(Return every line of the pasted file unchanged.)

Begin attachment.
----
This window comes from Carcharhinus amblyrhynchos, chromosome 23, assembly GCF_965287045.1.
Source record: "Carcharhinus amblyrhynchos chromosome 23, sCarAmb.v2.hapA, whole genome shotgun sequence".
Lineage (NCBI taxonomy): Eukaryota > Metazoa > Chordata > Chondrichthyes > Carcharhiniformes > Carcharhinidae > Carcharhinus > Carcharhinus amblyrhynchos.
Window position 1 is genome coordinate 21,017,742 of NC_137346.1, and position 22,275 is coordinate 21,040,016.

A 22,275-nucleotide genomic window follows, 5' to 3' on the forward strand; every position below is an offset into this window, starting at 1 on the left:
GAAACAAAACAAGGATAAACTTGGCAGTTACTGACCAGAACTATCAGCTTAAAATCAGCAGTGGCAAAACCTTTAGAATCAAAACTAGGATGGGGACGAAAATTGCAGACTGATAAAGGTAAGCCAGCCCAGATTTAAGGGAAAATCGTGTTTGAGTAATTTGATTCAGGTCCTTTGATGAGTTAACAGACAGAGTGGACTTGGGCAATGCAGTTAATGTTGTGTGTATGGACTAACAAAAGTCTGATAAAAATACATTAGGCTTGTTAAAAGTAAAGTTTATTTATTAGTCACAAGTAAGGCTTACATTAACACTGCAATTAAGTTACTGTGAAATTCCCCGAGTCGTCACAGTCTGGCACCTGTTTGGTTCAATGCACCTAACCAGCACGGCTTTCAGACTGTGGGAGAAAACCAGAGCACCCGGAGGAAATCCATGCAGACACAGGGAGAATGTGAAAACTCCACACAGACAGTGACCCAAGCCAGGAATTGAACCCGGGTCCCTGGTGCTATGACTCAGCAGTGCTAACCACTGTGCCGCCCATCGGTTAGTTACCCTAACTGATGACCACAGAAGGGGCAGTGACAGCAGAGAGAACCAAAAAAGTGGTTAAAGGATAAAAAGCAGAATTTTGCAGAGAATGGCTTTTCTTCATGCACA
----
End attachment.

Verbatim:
This window comes from Carcharhinus amblyrhynchos, chromosome 23, assembly GCF_965287045.1.
Source record: "Carcharhinus amblyrhynchos chromosome 23, sCarAmb.v2.hapA, whole genome shotgun sequence".
Lineage (NCBI taxonomy): Eukaryota > Metazoa > Chordata > Chondrichthyes > Carcharhiniformes > Carcharhinidae > Carcharhinus > Carcharhinus amblyrhynchos.
Window position 1 is genome coordinate 21,017,742 of NC_137346.1, and position 22,275 is coordinate 21,040,016.

A 22,275-nucleotide genomic window follows, 5' to 3' on the forward strand; every position below is an offset into this window, starting at 1 on the left:
GAAACAAAACAAGGATAAACTTGGCAGTTACTGACCAGAACTATCAGCTTAAAATCAGCAGTGGCAAAACCTTTAGAATCAAAACTAGGATGGGGACGAAAATTGCAGACTGATAAAGGTAAGCCAGCCCAGATTTAAGGGAAAATCGTGTTTGAGTAATTTGATTCAGGTCCTTTGATGAGTTAACAGACAGAGTGGACTTGGGCAATGCAGTTAATGTTGTGTGTATGGACTAACAAAAGTCTGATAAAAATACATTAGGCTTGTTAAAAGTAAAGTTTATTTATTAGTCACAAGTAAGGCTTACATTAACACTGCAATTAAGTTACTGTGAAATTCCCCGAGTCGTCACAGTCTGGCACCTGTTTGGTTCAATGCACCTAACCAGCACGGCTTTCAGACTGTGGGAGAAAACCAGAGCACCCGGAGGAAATCCATGCAGACACAGGGAGAATGTGAAAACTCCACACAGACAGTGACCCAAGCCAGGAATTGAACCCGGGTCCCTGGTGCTATGACTCAGCAGTGCTAACCACTGTGCCGCCCATCGGTTAGTTACCCTAACTGATGACCACAGAAGGGGCAGTGACAGCAGAGAGAACCAAAAAAGTGGTTAAAGGATAAAAAGCAGAATTTTGCAGAGAATGGCTTTTCTTCATGCACA